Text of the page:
The main driving force behind Dr. Martin Luther King Jr.'s actions was his vision of racial equality as a moral right, explain Vera Chan and Max Zimbert of Yahoo News. During his speeches, King most frequently cited the Old and New Testaments of the Bible and quoted the words of Jesus Christ, along with famous authors such as Shakespeare and Thomas Jefferson.
Additional inspirations to Dr. King include Gandhi, Leo Tolstoy, Ralph Waldo Emerson and Henry David Thoreau, according to Nathan Raab of Forbes magazine. For example, King's insistence that his followers engage in peaceful protests was reminiscent of Gandhi's teachings. Thoreau is the author of "Civil Disobedience," which provides a framework for people to dissent respectfully against laws they don't agree with. This is a piece King referenced in his autobiography.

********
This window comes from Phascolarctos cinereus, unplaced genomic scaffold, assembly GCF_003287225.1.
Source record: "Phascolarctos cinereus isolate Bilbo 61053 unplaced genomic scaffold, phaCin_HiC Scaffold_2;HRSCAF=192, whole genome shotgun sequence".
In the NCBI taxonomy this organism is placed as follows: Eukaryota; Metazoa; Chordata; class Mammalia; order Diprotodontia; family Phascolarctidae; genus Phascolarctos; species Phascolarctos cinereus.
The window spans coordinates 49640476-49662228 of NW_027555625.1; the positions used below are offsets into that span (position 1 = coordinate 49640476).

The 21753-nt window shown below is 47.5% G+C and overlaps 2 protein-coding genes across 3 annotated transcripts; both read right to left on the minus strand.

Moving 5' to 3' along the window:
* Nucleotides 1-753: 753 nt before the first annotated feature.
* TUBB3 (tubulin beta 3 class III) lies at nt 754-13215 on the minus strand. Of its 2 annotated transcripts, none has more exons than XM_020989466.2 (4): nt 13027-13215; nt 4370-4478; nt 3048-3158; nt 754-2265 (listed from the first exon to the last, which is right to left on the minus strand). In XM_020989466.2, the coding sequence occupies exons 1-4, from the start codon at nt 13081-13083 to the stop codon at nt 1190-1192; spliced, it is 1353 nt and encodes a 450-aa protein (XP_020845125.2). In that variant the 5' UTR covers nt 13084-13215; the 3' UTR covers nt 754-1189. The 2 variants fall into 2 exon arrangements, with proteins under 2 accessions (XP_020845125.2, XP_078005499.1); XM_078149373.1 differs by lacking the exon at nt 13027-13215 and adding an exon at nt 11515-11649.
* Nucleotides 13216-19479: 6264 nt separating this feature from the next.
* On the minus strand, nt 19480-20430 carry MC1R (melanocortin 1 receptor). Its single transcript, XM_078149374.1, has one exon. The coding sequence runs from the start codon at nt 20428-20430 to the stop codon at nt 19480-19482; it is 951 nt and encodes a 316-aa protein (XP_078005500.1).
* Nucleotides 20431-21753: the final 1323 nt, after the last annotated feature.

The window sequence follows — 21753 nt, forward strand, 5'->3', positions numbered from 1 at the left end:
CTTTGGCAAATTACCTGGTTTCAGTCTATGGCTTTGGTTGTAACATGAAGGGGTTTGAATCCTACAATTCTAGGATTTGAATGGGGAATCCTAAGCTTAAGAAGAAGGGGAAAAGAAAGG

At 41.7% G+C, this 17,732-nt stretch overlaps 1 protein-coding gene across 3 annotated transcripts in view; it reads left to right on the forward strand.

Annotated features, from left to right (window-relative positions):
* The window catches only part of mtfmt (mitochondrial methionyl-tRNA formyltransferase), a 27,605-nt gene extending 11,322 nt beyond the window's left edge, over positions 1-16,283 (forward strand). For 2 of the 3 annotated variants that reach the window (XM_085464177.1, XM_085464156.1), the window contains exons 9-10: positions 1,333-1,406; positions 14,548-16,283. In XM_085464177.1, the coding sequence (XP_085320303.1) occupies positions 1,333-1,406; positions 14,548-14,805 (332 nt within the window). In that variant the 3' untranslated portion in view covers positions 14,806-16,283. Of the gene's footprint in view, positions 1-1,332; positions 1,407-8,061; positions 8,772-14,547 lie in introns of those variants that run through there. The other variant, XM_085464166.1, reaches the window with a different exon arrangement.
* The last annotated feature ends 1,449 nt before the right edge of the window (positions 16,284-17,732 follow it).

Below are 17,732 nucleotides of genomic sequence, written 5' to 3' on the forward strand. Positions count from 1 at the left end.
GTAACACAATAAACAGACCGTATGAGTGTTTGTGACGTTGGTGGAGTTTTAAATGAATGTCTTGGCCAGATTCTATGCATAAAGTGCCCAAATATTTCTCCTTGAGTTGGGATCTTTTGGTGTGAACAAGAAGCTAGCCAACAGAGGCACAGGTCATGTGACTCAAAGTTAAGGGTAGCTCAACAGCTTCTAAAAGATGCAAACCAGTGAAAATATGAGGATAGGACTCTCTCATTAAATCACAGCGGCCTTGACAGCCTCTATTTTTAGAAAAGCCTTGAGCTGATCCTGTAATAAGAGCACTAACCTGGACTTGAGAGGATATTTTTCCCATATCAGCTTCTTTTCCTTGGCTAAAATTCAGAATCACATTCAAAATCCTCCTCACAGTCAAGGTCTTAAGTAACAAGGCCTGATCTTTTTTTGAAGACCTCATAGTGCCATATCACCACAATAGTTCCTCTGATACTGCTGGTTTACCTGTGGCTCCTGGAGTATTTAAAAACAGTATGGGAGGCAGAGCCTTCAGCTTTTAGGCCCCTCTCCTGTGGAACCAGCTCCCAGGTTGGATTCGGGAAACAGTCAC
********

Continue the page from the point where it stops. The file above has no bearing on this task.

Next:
Many of King's motivational sources were written into his most popular speeches. He would often quote his favorite authors and recite biblical passages to illustrate his arguments. King's methods of incorporating international literature into his addresses prove that he saw his cause as reaching further than the African-American Civil Rights Movement. King believed that civil liberties and racial equality were applicable to all of humankind, as was evidenced in his quote of John Donne's statement, "No man is an island."